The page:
Posted December 04, 2013

The All-22: Teams are turning primary receivers into slot machines

Chicago Bears, Detroit Lions, Green Bay Packers, The All-22, Uncategorized
Brandon Marshall has been a nightmare for defenses as a slot receiver this season. (Jonathan Daniel/Getty Images)

Brandon Marshall has been a nightmare for defenses as a slot receiver this season. (Jonathan Daniel/Getty Images)

Admit it — if I say “slot receiver,” you probably think of Wes Welker, and why wouldn’t you? Welker has redefined the position as it’s grown in importance throughout the NFL with his uncanny command of option routes and short-area concepts. But there’s more to the slot role than a bunch of seven-yard slants these days. Victor Cruz of the New York Giants has become a new kind of speed slot receiver, putting safeties to the test with elite speed up the seam. Other teams have followed that paradigm, but the really interesting thing about the slot position these days is how many teams are taking their star receivers and putting them inside to create matchups that are nearly impossible for defenses to win.

This wasn’t as much of a concern in the days when passing offenses weren’t so wide open and formation-diverse, but in a new era, it makes all the sense in the world. If you can put your $60 million receiver with his rare height/speed/agility prowess on a nickel cornerback or linebacker, why on earth not?

Take the case of Brandon Marshall. In 2012, the Chicago Bears’ star receiver ran 120 of his 546 routes from the slot. He was targeted 33 times, caught 22 passes for 318 yards, and scored two touchdowns. This season, Marshall has already been in the slot for 211 of his 467 routes — an uptick in slot percentage from 22.0% to 45.2% — and has 31 catches on 48 targets for 459 yards and five touchdowns. Calvin Johnson, Roddy White, Reggie Wayne before he was injured, Andre Johnson … the list goes on and on.

As Greg Cosell of NFL Films and ESPN’s NFL Matchup explained, this tactic is a great way to push your best receivers away from your opponents’ top cornerbacks — because as much as receivers can adapt to the slot role, it’s a lot tougher for some pass defenders.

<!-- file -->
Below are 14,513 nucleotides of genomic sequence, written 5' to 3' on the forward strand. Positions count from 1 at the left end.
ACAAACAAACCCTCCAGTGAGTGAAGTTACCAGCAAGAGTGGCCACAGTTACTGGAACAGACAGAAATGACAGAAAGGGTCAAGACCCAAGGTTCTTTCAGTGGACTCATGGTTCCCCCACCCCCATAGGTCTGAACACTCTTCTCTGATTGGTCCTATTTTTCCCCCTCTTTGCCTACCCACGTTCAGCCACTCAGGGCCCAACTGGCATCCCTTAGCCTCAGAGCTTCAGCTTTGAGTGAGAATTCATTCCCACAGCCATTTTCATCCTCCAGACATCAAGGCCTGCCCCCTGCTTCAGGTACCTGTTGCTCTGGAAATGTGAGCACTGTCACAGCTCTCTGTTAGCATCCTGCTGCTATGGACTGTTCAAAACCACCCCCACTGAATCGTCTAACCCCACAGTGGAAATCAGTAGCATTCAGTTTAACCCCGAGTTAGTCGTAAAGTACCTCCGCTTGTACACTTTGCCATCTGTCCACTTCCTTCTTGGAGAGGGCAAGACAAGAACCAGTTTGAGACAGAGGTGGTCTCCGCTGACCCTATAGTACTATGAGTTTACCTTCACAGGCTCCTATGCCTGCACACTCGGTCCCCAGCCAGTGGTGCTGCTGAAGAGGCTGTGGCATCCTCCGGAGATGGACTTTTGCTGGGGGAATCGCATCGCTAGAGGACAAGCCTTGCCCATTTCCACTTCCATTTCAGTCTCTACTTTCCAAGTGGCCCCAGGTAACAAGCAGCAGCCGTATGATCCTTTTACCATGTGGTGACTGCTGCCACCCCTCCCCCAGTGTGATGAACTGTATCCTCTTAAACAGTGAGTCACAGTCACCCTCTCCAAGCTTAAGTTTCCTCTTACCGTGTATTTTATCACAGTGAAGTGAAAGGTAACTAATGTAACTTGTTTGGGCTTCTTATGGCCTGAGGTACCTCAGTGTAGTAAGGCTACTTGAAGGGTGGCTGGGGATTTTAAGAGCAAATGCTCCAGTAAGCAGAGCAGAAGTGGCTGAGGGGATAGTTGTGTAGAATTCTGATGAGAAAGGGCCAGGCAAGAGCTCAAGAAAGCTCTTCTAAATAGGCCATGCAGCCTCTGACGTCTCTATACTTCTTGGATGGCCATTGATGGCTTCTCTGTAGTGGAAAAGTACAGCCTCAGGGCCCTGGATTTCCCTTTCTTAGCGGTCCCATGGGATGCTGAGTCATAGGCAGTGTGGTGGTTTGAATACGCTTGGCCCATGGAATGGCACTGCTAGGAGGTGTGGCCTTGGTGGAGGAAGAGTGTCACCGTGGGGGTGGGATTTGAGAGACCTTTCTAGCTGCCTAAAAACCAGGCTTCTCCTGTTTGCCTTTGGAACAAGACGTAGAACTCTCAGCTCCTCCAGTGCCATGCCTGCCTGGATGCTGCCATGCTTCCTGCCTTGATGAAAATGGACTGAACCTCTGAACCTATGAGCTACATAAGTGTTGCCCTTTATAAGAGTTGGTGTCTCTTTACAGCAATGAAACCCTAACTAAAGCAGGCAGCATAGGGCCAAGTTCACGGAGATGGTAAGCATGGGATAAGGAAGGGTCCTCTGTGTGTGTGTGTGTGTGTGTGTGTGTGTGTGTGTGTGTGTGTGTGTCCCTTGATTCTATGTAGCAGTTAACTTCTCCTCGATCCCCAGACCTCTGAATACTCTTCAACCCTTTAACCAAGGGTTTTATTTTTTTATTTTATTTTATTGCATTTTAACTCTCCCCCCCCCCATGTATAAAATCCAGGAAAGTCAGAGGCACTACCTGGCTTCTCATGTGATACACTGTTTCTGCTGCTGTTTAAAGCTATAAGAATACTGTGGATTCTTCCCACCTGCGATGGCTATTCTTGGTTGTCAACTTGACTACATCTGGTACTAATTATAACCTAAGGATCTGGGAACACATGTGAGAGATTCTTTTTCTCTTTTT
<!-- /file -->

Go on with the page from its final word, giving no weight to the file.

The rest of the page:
“It becomes difficult to match up, because a lot of cornerbacks are purely outside corners — they don’t play in the slot. They’re not comfortable playing “two-way gos” (option routes in which the receiver can turn inside or outside based on coverage), and you get those in the slot. A lot of cornerbacks grow up playing outside. If they’re playing man, they’re comfortable with the sideline as a defender, basically. They know that they can play that way, and they’re comfortable with certain techniques that you can only play on the outside. There are a lot of good corners who just are not comfortable playing inside.

“Let’s say you’re playing man-free coverage — if you’re doing that [in the slot], you have no help to the outside. There’s a lot more room to defend, and it’s just harder.”

That’s one reason NFL teams are placing more value in true starting slot cornerbacks (another NFL trend that will grow in the next few years), but it doesn’t quite ease the pain of certain matchup nightmares. The Minnesota Vikings found this out on Oct. 27, when they gave up two touchdowns to Green Bay Packers receiver Jordy Nelson in a 44-31 loss. The Packers were trying to find ways to augment their slot productivity after a broken fibula took Randall Cobb out of the picture, and taking Nelson inside was an interesting switch. Nelson has been one of the most productive outside speed receivers over the last few seasons, but in his seven-catch, 123-yard performance against Minnesota, Nelson caught two touchdowns, and both were from the slot. His 76-yard touchdown with 3:36 left in the second quarter was a perfect example of what happens when a top receiver is let loose in an area covered by guys without the physical ability to keep up.

Though Nelson had moved inside to the slot before, he couldn’t remember the last time he had done so with such frequency — perhaps “a couple years ago,” he guessed per the Milwaukee Journal-Sentinel. But there was no guessing about the effectiveness of Nelson in the slot — Nelson actually leads the team with 200 slot routes and 35 targets this season, and he had just 27 and six in 2012.